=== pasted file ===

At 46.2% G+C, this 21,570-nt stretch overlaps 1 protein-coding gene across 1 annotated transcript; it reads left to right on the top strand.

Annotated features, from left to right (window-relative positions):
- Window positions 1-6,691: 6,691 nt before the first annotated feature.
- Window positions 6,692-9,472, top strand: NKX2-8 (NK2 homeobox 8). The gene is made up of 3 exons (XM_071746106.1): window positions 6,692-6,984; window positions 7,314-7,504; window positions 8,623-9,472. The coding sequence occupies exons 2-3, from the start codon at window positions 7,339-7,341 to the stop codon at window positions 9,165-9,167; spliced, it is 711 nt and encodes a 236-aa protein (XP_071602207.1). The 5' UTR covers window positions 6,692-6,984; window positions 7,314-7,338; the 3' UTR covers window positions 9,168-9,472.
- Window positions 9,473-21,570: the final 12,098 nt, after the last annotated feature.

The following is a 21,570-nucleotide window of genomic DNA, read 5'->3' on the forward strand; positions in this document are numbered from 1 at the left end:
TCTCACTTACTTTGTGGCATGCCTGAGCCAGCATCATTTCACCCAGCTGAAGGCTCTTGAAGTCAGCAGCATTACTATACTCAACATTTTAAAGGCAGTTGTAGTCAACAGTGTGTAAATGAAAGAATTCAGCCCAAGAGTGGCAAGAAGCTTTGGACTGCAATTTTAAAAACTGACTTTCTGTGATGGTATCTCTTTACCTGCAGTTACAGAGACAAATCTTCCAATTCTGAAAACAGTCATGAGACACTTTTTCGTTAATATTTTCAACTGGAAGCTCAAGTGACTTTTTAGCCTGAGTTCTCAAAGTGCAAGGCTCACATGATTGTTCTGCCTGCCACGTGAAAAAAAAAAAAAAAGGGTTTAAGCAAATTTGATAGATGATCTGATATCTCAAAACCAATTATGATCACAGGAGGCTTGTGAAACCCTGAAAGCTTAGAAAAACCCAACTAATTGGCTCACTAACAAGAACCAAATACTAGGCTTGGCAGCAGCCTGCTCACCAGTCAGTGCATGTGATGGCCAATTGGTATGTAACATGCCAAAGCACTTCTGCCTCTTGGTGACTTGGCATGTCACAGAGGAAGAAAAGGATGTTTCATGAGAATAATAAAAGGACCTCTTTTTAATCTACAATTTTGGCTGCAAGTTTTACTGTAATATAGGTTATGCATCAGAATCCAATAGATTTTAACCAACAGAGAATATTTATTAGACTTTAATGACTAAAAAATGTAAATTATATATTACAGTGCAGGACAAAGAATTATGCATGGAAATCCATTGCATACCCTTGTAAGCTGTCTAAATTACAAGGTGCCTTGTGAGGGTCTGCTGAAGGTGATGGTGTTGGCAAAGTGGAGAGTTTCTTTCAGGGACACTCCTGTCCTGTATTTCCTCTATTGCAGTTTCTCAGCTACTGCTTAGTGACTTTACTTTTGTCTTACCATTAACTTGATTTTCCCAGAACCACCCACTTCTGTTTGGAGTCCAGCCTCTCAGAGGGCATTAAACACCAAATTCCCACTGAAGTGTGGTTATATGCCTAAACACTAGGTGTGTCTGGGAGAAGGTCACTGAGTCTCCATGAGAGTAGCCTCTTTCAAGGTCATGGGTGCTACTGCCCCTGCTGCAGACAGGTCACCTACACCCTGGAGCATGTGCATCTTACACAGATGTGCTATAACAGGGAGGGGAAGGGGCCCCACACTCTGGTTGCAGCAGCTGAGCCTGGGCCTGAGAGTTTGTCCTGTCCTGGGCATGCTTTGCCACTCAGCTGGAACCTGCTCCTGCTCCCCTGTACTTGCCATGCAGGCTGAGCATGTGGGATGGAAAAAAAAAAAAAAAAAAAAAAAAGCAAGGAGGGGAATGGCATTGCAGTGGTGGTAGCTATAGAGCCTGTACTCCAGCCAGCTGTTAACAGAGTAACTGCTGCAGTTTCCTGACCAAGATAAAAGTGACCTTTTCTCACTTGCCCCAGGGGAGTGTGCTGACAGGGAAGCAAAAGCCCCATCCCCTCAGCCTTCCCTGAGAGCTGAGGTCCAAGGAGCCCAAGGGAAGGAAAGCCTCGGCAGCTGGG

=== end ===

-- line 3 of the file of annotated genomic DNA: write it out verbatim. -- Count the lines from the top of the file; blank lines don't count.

- Window positions 1-6,691: 6,691 nt before the first annotated feature.